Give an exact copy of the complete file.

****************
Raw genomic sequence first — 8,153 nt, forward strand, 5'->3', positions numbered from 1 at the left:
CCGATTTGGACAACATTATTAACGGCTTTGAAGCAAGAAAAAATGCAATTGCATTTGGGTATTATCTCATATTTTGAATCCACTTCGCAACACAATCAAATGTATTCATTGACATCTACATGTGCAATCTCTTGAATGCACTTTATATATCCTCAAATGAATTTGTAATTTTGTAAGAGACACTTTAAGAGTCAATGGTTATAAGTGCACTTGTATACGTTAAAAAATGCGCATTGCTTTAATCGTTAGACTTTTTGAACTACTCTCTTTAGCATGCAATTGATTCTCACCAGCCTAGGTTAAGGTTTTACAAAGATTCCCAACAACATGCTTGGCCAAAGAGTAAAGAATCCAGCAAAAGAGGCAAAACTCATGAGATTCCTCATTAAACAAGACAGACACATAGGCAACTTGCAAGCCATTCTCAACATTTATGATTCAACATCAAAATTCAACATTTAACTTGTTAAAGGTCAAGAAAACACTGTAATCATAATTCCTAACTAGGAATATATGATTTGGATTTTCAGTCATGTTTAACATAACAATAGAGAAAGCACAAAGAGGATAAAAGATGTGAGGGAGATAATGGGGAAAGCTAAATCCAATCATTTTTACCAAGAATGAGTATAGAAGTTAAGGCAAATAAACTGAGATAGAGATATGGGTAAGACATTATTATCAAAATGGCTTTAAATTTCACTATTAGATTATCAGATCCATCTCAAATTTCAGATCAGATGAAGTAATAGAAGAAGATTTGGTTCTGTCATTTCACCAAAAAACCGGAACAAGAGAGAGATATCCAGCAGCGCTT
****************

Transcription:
Raw genomic sequence first — 8,153 nt, forward strand, 5'->3', positions numbered from 1 at the left:
CCGATTTGGACAACATTATTAACGGCTTTGAAGCAAGAAAAAATGCAATTGCATTTGGGTATTATCTCATATTTTGAATCCACTTCGCAACACAATCAAATGTATTCATTGACATCTACATGTGCAATCTCTTGAATGCACTTTATATATCCTCAAATGAATTTGTAATTTTGTAAGAGACACTTTAAGAGTCAATGGTTATAAGTGCACTTGTATACGTTAAAAAATGCGCATTGCTTTAATCGTTAGACTTTTTGAACTACTCTCTTTAGCATGCAATTGATTCTCACCAGCCTAGGTTAAGGTTTTACAAAGATTCCCAACAACATGCTTGGCCAAAGAGTAAAGAATCCAGCAAAAGAGGCAAAACTCATGAGATTCCTCATTAAACAAGACAGACACATAGGCAACTTGCAAGCCATTCTCAACATTTATGATTCAACATCAAAATTCAACATTTAACTTGTTAAAGGTCAAGAAAACACTGTAATCATAATTCCTAACTAGGAATATATGATTTGGATTTTCAGTCATGTTTAACATAACAATAGAGAAAGCACAAAGAGGATAAAAGATGTGAGGGAGATAATGGGGAAAGCTAAATCCAATCATTTTTACCAAGAATGAGTATAGAAGTTAAGGCAAATAAACTGAGATAGAGATATGGGTAAGACATTATTATCAAAATGGCTTTAAATTTCACTATTAGATTATCAGATCCATCTCAAATTTCAGATCAGATGAAGTAATAGAAGAAGATTTGGTTCTGTCATTTCACCAAAAAACCGGAACAAGAGAGAGATATCCAGCAGCGCTT